Birds appear in a variety of idiomatic expressions, including:
"A little bird told me" (a nameless person told me)
"A bird in the hand is worth two in the bush" (one thing that you do possess is worth more than two that you do not)
"Bird-brained" (small-brained = stupid)
Then there are idioms related to specific types of birds:
"Duck or grouse" (lower your head or complain as you bang it on a low beam or doorway)
"What's good for the goose is good for the gander" (if it is good for the female it must be equally good for the male)
"You're chicken!" (You are afraid)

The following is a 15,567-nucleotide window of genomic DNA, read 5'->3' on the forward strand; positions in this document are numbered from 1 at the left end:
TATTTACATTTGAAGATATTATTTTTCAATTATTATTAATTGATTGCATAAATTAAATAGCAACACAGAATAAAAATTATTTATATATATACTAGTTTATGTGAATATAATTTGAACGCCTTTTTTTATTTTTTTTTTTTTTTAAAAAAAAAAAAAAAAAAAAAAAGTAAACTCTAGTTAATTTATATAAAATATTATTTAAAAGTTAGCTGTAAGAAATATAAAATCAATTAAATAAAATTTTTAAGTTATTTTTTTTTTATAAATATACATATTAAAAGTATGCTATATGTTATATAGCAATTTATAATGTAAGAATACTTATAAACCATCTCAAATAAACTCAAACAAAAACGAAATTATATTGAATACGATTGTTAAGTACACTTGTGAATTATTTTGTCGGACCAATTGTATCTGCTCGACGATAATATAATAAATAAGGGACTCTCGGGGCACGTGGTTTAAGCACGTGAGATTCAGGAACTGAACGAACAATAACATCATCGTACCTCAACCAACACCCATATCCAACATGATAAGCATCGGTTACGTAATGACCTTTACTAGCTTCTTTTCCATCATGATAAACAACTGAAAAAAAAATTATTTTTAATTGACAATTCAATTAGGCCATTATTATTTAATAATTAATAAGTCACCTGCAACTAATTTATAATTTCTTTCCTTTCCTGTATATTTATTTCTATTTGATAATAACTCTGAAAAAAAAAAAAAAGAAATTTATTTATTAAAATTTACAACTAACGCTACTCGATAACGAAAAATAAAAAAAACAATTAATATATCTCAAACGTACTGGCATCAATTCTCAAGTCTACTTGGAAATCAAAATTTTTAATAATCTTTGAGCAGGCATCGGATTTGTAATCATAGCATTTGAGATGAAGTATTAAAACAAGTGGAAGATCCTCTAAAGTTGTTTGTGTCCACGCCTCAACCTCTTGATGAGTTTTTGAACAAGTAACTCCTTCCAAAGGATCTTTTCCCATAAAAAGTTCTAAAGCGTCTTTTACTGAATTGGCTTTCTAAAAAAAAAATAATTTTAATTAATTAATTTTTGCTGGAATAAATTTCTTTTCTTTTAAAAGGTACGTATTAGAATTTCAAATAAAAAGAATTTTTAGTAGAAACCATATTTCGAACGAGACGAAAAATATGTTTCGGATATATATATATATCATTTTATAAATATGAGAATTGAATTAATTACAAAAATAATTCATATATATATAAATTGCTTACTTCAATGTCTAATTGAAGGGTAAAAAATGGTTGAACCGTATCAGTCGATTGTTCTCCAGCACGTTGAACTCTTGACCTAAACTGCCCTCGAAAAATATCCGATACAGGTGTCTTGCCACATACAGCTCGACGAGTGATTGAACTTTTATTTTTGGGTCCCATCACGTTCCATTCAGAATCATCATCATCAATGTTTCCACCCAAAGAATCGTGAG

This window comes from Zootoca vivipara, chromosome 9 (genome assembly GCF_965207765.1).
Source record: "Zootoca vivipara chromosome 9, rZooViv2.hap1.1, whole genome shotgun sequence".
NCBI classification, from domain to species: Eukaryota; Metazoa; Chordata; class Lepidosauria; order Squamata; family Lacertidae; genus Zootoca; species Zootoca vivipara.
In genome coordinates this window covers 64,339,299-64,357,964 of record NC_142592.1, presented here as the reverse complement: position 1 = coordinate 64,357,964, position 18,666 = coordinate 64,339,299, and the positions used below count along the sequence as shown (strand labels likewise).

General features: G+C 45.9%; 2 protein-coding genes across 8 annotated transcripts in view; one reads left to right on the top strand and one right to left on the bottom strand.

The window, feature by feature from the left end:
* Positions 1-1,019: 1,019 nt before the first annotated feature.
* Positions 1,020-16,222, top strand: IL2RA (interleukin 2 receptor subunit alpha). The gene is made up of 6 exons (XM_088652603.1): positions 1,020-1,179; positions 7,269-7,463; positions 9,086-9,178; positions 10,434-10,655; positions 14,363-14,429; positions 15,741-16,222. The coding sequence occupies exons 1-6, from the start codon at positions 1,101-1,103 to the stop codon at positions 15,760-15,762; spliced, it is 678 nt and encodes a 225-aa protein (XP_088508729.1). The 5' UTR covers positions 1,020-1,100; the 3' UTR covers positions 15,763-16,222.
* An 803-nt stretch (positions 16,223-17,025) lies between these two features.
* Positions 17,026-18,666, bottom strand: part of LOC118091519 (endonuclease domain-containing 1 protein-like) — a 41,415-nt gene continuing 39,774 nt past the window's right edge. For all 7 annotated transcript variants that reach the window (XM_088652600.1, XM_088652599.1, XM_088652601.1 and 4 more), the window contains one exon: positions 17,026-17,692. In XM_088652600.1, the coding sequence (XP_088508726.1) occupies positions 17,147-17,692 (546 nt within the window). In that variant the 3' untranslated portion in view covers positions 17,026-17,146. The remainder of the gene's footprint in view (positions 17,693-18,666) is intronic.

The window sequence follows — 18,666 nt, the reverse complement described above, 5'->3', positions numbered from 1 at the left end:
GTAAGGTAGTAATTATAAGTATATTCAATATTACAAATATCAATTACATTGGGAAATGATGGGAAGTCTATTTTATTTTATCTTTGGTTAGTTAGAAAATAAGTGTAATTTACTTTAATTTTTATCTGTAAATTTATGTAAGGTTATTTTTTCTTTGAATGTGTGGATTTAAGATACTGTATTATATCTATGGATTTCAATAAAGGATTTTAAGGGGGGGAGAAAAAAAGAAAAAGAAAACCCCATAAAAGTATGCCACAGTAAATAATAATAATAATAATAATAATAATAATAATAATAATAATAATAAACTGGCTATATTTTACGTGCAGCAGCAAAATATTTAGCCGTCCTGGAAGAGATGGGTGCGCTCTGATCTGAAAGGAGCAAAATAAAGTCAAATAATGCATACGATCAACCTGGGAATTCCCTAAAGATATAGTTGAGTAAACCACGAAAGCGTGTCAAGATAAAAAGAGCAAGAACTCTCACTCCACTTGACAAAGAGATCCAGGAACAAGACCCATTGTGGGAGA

Of course there are many more bird related idioms to explore such as:
"The goose that lays the golden egg"
"To feather one's nest"
"The early bird catches the worm"
Remember, the most important things to find out about each idiom are whether it is in common use, whether it is used as a joke or is intended as serious, and ultimately whether it is appropriate for your intended purpose, or not.
Click here to buy the Oxford Idioms Dictionary for Learners of English.